Monthly Archive: September 2010

What do you wish?

Every day I keep my fingers crossed that I’ll get a phone call, or that I’ll win some money, or that I will just walk into the right situation and say “Hey! I need a job, hire me!” and all will be good.

I wish for these things to happen. I wish for more happiness, for more money, for more prosperity. I wish for more (and better) camera equipment, for a newer car, for another baby. Then I have an amazing afternoon with my sweet boy.

dandy1 dandy2 dandy3

And then all I wish for is to have more time… just like this.


I’m feeling a bit blue today. I’m not sure what is going on but I’m in a funk.

I don’t have much to say, so I’m linking up to Shutter Love Tuesdays over at Trendy Treehouse.


This week’s theme is “Blue.” How appropriate, right? Well, when I hear the word blue the first thing that comes to mind is my son’s ridiculously beautiful, ridiculously blue eyes. I was going through my photos trying to find the perfect one and came across this, which I think is definitely blue.

Easy Like Sunday Morning

Happy Sunday!

I got up and left early for a photo shoot this morning and was so excited to wake up to cooler temps. Yesterday we spent the day running a yard sale and it got over 80 degrees. What is with the up and down temps?! I want fall to be here and stay here!

I got in the car today and drove away from my house to see beautiful clouds that look like ocean waves and two big, bright hot air balloons in the sky.   While I was driving and admiring the balloons the song “Easy Like Sunday Morning” by The Commodores came on the radio. It was perfect! What a great Sunday morning!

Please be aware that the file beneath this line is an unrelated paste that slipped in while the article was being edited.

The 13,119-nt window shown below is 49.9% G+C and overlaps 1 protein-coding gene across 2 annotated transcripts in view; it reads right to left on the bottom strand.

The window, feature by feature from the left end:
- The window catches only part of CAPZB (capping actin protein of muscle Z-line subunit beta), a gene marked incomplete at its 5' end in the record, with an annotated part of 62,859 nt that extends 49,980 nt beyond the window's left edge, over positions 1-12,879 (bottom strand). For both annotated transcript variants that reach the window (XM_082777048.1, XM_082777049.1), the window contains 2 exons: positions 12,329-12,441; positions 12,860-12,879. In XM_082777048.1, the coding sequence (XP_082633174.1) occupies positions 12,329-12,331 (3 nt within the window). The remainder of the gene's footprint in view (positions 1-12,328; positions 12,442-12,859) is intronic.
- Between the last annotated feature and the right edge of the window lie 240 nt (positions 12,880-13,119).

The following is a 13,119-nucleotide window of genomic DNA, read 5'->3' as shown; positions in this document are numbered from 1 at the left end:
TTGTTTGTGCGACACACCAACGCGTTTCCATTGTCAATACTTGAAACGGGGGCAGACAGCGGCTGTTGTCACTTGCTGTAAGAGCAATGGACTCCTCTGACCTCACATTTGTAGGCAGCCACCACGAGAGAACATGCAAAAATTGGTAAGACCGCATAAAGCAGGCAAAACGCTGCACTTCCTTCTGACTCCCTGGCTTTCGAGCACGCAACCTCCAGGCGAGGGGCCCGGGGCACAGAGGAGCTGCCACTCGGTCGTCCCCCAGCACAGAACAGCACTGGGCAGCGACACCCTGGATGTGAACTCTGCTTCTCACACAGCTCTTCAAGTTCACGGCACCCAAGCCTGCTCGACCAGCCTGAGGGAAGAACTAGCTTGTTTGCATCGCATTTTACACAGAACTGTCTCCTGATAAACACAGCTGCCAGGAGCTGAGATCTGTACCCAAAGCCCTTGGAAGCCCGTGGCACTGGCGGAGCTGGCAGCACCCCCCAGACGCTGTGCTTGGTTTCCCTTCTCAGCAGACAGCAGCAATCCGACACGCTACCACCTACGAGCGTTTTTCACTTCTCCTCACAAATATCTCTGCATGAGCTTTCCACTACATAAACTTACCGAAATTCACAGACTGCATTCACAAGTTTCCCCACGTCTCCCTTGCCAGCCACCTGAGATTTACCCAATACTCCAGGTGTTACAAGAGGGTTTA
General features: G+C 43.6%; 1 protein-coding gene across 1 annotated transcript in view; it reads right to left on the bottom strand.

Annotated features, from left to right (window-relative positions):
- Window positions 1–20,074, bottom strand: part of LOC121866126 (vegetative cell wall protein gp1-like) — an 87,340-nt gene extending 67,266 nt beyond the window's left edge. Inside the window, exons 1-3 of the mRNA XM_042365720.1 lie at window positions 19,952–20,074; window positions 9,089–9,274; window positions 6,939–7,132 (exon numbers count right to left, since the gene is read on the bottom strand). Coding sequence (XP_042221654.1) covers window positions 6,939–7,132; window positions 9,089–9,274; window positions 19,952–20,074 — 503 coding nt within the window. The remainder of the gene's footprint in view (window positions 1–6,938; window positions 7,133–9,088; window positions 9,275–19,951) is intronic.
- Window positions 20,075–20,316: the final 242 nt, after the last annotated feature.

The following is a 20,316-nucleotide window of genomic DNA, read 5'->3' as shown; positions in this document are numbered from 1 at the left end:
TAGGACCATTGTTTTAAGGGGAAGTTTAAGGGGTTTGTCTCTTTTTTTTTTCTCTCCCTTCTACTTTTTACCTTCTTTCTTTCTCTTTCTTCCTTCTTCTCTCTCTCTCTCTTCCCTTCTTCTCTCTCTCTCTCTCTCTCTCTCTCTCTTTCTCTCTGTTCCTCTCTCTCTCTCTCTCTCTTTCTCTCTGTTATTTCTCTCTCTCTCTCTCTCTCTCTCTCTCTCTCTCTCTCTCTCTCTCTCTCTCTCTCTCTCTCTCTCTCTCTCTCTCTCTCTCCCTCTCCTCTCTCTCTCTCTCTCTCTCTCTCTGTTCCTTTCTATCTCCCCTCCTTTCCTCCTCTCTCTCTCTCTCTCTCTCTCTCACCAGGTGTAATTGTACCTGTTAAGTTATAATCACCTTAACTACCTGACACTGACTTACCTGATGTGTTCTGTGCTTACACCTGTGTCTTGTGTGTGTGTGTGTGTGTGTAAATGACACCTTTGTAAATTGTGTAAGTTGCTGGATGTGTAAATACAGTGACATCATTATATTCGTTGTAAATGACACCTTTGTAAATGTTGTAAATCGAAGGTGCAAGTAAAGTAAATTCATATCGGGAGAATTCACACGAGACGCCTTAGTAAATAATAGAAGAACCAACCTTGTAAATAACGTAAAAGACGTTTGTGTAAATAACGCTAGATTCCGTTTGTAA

My photo session went great – I had a beautiful subject who made my job very easy. I started my journey back home and looked out across the sky and saw this:

_MG_8194(1) _MG_8207(1)  _MG_8209(1)_MG_8213(1) 

Look at those clouds! They aren’t waves anymore. They look like they were raked, or like growing rows of corn. What do you see?

Wub Ew

Two little words. And they don’t even sound like words. But I know what they mean.


My little man and I had a great day yesterday, playing choo-choos, watching some of Cars (again…), and drawing on his easel. After nap we headed out to a local farm to do more apple picking with his friends – or “fwiends.” It was HOT, which was too bad, but we had fun anyway. Collin was in a bit of a mood and didn’t want to listen too much. I tried to not let it get to me, and was fairly successful, I guess.

Anyway. On the way home I handed him some juice and asked if he had a good time then after he answered said something along the lines of “okay good… I love you.”

He responded. For the first time.

“Wub ew.”

My heart melts.

Do you sign?

As many of you know I have been unemployed for quite a while. I feel as though I should be teaching, but that avenue does not seem to be available to me so I have broadened my horizons. It is amazing to me how many jobs I have applied for and have heard nothing back from. I wish there was a way I could just tell everyone that I am smart, I am a good person, I would make a fantastic employee. That isn’t how it works, though.

I was contacted earlier this week about sharing an article with my readers and after I read it was feeling almost as though I had to. It ties together employment(or unemployment) and parenting and ways we can help our children now and in the future and that is something that moves me. I wanted to pass along the info and hope that you gain something from it as well!

Early Childhood Education – Acquiring Sign Language